Prospects for continued drought have many Nebraska growers nervous heading into the upcoming growing season, says Barb Kinnan of the Nebraska Alfalfa Marketing Association.
The possibility that 2014 will bring another dry growing season throughout Nebraska has many hay growers there reluctant to clear out remaining hay inventories. So reports Barb Kinnan, executive director of the Nebraska Alfalfa Marketing Association (N.A.M.A.).
“If people have carryover, they don’t seem to be very concerned about moving it right now,” says Kinnan. “They’re more concerned that hay might not be available this coming year because of the drought. They’re willing to sit on it until they see what develops.”
The April 15 U.S. Drought Monitor map shows that roughly three quarters of the state is experiencing abnormally dry to extreme drought conditions. “For many areas, it’s something that’s been ongoing for several years,” Kinnan says.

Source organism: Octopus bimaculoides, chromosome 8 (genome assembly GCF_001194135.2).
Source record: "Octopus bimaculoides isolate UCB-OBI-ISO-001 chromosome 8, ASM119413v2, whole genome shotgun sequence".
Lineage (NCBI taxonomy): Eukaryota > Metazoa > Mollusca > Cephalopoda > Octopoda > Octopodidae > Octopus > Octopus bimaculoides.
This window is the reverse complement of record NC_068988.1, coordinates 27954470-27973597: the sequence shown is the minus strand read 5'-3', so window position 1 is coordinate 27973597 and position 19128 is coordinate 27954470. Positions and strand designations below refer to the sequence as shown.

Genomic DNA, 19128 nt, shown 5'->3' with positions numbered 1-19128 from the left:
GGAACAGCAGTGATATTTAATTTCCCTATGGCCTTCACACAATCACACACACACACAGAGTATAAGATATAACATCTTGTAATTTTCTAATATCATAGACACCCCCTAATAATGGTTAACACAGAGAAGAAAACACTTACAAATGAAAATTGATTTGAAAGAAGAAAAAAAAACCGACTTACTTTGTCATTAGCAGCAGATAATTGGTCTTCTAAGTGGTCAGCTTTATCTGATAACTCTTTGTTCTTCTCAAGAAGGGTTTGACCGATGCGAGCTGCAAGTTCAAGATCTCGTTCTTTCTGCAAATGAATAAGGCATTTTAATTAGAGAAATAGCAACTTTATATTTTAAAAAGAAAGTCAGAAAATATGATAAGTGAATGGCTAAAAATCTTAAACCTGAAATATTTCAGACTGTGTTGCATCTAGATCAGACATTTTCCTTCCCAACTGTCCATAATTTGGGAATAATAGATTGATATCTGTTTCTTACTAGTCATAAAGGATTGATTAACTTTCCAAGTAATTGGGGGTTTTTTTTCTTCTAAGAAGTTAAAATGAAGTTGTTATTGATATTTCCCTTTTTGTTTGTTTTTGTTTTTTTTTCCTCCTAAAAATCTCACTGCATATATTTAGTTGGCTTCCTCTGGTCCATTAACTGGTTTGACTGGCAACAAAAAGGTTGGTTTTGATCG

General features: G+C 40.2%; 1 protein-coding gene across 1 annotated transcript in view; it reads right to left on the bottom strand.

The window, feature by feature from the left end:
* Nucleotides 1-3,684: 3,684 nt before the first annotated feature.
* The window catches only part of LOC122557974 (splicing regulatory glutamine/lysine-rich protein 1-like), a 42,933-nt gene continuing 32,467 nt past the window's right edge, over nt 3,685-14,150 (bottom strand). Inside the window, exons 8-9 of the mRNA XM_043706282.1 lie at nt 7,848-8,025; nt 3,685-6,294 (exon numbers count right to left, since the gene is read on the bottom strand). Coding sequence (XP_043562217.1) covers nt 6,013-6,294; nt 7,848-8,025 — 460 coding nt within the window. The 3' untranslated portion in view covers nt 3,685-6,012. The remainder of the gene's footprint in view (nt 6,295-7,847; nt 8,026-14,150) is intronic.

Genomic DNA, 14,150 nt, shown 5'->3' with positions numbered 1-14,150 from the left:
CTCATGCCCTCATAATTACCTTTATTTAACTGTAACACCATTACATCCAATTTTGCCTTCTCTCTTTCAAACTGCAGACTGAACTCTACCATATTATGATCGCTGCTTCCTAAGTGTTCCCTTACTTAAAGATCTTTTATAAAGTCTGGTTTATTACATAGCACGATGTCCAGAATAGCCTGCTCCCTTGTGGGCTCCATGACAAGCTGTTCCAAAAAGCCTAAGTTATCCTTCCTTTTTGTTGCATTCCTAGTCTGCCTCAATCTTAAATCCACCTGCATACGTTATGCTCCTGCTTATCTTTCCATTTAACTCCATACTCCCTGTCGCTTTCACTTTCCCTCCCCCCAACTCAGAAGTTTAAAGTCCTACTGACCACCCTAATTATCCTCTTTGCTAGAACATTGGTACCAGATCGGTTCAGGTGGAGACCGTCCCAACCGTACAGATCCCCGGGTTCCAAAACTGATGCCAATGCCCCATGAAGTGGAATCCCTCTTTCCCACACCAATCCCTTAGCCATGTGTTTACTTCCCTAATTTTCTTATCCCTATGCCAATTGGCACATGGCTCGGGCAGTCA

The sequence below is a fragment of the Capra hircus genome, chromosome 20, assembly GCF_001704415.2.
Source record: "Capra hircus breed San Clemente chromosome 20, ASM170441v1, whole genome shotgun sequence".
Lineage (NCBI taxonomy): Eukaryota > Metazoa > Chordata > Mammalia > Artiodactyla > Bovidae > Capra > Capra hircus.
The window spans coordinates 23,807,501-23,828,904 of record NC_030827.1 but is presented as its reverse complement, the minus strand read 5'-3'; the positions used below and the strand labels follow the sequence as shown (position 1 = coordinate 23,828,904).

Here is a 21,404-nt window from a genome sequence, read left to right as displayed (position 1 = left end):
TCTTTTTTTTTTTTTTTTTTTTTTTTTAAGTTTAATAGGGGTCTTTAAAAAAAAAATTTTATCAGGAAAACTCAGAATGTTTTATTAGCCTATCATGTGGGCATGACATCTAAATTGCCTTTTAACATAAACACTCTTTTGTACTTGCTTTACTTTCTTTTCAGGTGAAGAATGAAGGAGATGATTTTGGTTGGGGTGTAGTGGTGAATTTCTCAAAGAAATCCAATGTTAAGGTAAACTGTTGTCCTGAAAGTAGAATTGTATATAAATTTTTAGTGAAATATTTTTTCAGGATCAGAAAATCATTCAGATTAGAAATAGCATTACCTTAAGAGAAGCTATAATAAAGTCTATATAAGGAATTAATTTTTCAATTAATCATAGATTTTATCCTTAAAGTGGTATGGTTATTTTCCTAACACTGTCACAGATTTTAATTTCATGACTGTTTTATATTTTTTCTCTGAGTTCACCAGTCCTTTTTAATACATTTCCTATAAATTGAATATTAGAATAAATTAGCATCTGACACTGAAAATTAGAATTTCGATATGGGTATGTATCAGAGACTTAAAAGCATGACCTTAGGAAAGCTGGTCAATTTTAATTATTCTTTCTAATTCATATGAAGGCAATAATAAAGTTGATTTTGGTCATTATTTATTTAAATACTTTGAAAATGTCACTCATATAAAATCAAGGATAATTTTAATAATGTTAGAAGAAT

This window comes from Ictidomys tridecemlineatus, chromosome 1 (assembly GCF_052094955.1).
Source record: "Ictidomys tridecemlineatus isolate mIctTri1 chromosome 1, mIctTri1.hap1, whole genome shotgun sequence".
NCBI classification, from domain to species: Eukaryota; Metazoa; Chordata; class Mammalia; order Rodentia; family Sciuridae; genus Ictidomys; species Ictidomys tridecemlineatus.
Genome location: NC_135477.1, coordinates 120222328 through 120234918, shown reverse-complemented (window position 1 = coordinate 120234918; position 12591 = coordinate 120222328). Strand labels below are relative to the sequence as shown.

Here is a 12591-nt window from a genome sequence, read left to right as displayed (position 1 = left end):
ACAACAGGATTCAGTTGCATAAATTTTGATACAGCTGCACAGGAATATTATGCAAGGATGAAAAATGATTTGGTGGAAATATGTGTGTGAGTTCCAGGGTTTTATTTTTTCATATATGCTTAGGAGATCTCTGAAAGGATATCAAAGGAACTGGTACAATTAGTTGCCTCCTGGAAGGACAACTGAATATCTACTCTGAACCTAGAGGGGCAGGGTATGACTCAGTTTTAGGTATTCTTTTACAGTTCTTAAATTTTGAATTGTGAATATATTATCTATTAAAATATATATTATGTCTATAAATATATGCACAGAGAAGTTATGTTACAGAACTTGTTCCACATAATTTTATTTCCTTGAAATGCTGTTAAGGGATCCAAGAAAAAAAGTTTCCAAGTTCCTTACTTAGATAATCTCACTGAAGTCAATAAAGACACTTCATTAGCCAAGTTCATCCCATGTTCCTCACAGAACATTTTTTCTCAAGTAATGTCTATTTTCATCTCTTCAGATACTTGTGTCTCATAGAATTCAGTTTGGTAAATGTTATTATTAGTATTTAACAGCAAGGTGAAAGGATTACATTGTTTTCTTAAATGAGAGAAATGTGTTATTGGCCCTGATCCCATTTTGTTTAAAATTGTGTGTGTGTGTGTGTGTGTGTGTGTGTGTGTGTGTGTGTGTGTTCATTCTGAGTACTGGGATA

Even with the concerns about coming production levels, overall hay prices in the state are on the soft side compared to those of a year ago. Grass hay that sold for $200-230/ton last summer is currently bringing $100-150/ton.
“The price has come off significantly, especially for the lower-quality hay,” she says. “There’s still a lot of it out there.”
Dairy alfalfa is a tougher find, but prices still lag year-ago levels. “It seems like there’s never enough of the good-quality dairy hay around. Right now, it’s selling for $200-270/ton at the farm. A year ago, a lot of it was selling for $300/ton or more.”
To contact Kinnan, call 800-743-1649 or email email@example.com.